1. ## indefinite integral

I have no idea why the homework is telling me I'm getting the wrong answer.. I'm following exactly how they did it in the book.. Let me know what you guys get

Evaluate the indefinite integral:
___________

2. Did you get something like: $\frac{1}{12}\cdot (2x+9)^{6} + C$

They didn't expand the silly binomial, did they?

3. Originally Posted by TKHunny
Did you get something like: $\frac{1}{12}\cdot (2x+9)^{6} + C$

They didn't expand the silly binomial, did they?
nope i guess not I kept getting (1/30) instead of (1/12)

4. Hmmm... Where does that leave us? Did the book get it right?

5. Originally Posted by tbenne3
I have no idea why the homework is telling me I'm getting the wrong answer.. I'm following exactly how they did it in the book.. Let me know what you guys get

Evaluate the indefinite integral:
___________
let $u = 2x+9 \implies du = 2 dx \implies dx=\frac{du}{2}$

substitute $u$ , $dx$ in your question and integrate. You should end up with the expression provided by TKHunny in post#2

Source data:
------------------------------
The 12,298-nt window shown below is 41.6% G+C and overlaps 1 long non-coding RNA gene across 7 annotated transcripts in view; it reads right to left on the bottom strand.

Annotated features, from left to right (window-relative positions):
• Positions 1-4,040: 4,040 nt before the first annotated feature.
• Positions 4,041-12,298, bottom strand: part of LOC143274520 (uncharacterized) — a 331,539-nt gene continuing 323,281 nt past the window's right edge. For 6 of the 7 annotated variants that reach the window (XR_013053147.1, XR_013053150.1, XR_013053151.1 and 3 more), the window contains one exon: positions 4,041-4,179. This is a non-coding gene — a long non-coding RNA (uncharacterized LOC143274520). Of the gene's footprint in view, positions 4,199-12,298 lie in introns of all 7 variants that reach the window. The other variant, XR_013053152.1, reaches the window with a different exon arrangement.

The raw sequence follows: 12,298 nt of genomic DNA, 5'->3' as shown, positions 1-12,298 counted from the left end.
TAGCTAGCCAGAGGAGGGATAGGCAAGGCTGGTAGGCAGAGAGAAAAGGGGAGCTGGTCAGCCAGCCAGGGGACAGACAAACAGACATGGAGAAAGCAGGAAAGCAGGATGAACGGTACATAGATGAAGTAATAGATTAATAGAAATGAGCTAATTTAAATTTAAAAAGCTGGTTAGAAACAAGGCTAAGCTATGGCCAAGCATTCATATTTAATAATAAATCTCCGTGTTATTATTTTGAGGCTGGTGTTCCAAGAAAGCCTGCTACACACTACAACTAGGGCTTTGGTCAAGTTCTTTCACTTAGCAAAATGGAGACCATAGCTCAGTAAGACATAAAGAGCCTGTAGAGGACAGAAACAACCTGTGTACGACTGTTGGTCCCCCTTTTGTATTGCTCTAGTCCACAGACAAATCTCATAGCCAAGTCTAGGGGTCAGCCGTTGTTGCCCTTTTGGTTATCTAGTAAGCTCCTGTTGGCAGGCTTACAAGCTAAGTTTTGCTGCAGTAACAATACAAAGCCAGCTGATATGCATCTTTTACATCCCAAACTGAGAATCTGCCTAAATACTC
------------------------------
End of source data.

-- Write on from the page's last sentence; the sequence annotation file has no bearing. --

6. Originally Posted by tbenne3
I have no idea why the homework is telling me I'm getting the wrong answer.. I'm following exactly how they did it in the book.. Let me know what you guys get

Evaluate the indefinite integral:
___________
I don't see any way to tell what you are doing wrong if you don't show what you are doing!

7. Originally Posted by tbenne3
I have no idea why the homework is telling me I'm getting the wrong answer.. I'm following exactly how they did it in the book.. Let me know what you guys get

Evaluate the indefinite integral:
___________
1/12*(2*x+9)^6

8. Originally Posted by mahm32
1/12*(2*x+9)^6
Thats exactly what TKHunny has said in post number 2.

Isn't your book following the substution method?

let $u = 2x+9 \implies du = 2 dx \implies dx=\frac{du}{2}$

$\int (2x+9)^5 dx = \int u^5 \frac{du}{2} = \frac{1}{2} \int u^5 du$
now integrate, and substitute $u=2x+9$ after your integration is complete!